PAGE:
United States District Court, Northern District of Illinois, E.D
September 30, 1982
DAVID COLAN, PLAINTIFF,
BRUNSWICK CORPORATION, ET AL., DEFENDANTS.
The opinion of the court was delivered by: Shadur, District Judge.
MEMORANDUM OPINION AND ORDER
Brunswick Corporation ("Brunswick") stockholder David Colan
("Colan") sues Brunswick and Gulf & Western Industries, Inc.
("Gulf & Western") in a stockholder derivative action under
Securities Exchange Act of 1934 § 16(b), 15 U.S.C. § 78p(b).
Because it claims it derived no short-swing profits from its
sale of the Brunswick common stock referred to in the
Complaint, Gulf & Western has moved for summary judgment. For
the reasons sketched out briefly below — but at greater length
in the persuasive memorandum submitted by Gulf & Western — the
motion is granted.
Gulf & Western was, during the relevant six-month period,
the holder of over 10% of Brunswick's common stock. Part of
those holdings were 110,000 shares acquired through open
market purchases September 3, 4 and 8, 1981. On February 25,
1982 Gulf & Western tendered its more than 3 million Brunswick
shares (including the 110,000 shares in issue) to American
Home Products Corporation ("American Home") in response to
American Home's "friendly" tender offer for Brunswick stock.
Gulf & Western's tender was of course made in accordance
with the terms of American Home's offer and applicable federal
law. Both the offer and the federal securities law
(17 C.F.R. § 240.14d-7) gave Gulf & Western the right to withdraw its
shares after tender — in this case, until midnight (New York
City time) March 8.*fn2 Thus American Home could not purchase
any tendered shares until March 9.
Moreover, the tender offer itself permitted American Home to
terminate its offer if:
consummation of the Offer shall be restrained or
enjoined or the Purchaser [American Home] shall
be restrained or enjoined from acquiring, or the
Company [Brunswick] shall be restrained or
enjoined from transferring to the Purchaser, the
Medical Group [of Brunswick]. . . .
That provision was not mere boilerplate. There was a very real
possibility American Home would be enjoined or otherwise
prevented from buying Brunswick's shares. Rival suitor
Whittaker Corporation ("Whittaker") had begun the bidding with
its own January 26 tender offer for over 10 million Brunswick
shares. American Home entered the picture as a "white knight"
located by Brunswick's investment bankers to counter
Whittaker's hostile tender. Then a power struggle ensued.
As a rejected suitor, Whittaker filed suit in this District
Court. From February 8 to February 22 Judge Flaum (to whom the
case was assigned) conducted an evidentiary hearing to resolve
the Whittaker-Brunswick disputes. On February 25 Judge Flaum
refused to issue a preliminary injunction against American
Home's tender offer. Next day Whittaker filed an emergency
appeal. On March 5 the Court of Appeals affirmed Judge Flaum,
and on March 8 Whittaker announced it would not continue
litigation to thwart the American Home tender offer. That
brief but intense court battle was marked by major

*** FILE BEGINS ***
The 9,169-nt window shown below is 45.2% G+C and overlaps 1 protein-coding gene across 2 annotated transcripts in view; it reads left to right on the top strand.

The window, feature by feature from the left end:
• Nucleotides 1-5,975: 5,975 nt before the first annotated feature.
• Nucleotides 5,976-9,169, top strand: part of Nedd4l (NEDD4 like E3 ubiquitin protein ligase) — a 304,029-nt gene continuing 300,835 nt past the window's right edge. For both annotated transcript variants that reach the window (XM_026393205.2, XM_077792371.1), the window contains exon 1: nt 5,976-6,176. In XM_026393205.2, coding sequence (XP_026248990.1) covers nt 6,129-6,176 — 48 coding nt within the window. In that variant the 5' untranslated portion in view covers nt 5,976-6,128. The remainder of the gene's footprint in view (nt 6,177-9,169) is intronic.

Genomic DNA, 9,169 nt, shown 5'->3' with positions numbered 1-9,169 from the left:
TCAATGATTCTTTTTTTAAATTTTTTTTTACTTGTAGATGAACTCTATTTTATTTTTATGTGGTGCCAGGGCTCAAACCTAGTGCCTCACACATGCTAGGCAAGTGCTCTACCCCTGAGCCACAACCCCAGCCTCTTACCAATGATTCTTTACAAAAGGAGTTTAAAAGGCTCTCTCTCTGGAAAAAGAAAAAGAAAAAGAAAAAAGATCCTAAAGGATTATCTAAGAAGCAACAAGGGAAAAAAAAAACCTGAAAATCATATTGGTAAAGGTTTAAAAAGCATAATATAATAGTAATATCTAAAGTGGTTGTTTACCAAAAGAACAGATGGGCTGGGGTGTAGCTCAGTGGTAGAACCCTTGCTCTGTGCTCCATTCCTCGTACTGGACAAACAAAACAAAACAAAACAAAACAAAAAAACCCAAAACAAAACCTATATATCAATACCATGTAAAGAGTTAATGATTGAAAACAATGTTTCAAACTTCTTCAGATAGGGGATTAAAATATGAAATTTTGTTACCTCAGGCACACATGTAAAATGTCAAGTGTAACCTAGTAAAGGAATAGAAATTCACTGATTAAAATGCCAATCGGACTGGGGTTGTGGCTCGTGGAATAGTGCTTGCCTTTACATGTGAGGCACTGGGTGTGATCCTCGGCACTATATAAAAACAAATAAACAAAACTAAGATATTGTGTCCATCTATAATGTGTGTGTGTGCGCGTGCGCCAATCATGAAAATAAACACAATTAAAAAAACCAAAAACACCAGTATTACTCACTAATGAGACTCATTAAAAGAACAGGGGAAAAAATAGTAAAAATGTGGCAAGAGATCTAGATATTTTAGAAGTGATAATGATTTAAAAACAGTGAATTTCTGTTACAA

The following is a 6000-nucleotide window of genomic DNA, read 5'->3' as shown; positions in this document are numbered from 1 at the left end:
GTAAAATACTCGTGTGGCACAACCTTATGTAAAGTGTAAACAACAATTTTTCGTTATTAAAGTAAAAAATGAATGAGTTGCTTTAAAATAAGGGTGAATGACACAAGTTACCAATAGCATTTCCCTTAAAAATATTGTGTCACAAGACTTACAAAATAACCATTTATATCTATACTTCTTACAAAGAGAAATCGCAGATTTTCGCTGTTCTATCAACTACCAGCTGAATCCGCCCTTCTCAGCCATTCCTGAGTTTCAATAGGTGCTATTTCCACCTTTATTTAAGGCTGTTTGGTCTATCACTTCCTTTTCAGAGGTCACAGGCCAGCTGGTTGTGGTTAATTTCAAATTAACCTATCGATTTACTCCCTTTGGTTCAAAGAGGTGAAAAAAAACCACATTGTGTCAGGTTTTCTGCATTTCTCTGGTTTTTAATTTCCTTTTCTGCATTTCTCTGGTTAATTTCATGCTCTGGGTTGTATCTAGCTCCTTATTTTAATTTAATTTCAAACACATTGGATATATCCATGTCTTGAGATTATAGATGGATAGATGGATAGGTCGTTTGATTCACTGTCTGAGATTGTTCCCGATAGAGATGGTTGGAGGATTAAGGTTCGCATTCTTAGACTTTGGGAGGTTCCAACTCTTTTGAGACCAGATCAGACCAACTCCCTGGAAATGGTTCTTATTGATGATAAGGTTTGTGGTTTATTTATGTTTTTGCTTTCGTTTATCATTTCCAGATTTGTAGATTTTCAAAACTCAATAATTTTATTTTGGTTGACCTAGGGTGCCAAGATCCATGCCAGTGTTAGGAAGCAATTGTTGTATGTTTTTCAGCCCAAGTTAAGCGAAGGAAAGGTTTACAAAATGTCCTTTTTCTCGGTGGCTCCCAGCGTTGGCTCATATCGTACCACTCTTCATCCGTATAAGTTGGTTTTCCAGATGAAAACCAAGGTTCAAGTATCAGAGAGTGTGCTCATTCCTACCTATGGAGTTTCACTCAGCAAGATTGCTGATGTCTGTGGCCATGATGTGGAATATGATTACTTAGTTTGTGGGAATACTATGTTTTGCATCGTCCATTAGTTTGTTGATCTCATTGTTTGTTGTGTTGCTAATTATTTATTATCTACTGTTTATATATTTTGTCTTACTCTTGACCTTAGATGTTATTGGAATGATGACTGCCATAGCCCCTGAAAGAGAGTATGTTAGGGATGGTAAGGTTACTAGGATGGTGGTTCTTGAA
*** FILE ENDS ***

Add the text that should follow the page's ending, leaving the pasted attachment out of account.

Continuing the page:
expenditures of time and energy by some of the country's
largest law firms on each side, with the outcome not certain
to the very end.
Throughout the February 25 — March 9 period Gulf & Western
retained its contractual right to withdraw its shares.*fn3 On
March 9 its commitment to the tender became firm, and a pro
rata portion of its shares (something under 2 million) was
purchased by American Home.*fn4
DATE OF THE "SALE" FOR SECTION 16(b) PURPOSES
Whether or not Gulf & Western's profit realized on its sale
of the 110,000 shares to American Home was short-swing — and
thus repayable to Brunswick under Section 16(b) — depends on
the date of that sale. If the critical date were that of the
February 25 tender, the sale took place within the statute's
six-month period (within six months of September 3, 4 and 8).
But if the determinative date were March 9, when American Home
was first able to and did purchase the shares, the transaction
would be outside Section 16(b)'s six-month period. Gulf &
Western would not be liable to Brunswick.*fn5
Logic and law compel the latter result. Portnoy v. Revlon,
Inc., 650 F.2d 895, 898 (7th Cir. 1981) teaches that under
Section 16(b) the date of sale is the date on which the selling
became so irrevocably bound to dispose of his
securities so that his rights and obligations
became fixed and the opportunity for speculative
abuse was removed.
Application of Portnoy to this case is easy. On the
undisputed facts Gulf & Western could have withdrawn its tender
until midnight March 8.*fn6
Only thereafter — on March 9 —
could American Home exercise its right to purchase. That alone
means no Section 16(b) "sale" occurred until March 9, for only
then did the parties' "rights and
obligations bec[o]me fixed." And American Home's potential
right to pull back its offer under conditions that did not
become definitively eliminated until March 8, when Whittaker
chose to throw in the towel because of an adverse litigation
result, simply buttresses this conclusion.
There is no genuine issue of material fact. No "sale" within
Section 16(b) took place until March 9. Gulf & Western is not
liable to Brunswick for the profit realized on the 110,000
shares*fn7 and is therefore entitled to a judgment as a
matter of law. Its motion for summary judgment is granted.
Because (as is typical in stockholder derivative suits) no
relief is sought against co-defendant Brunswick, this action
is dismissed in its entirety.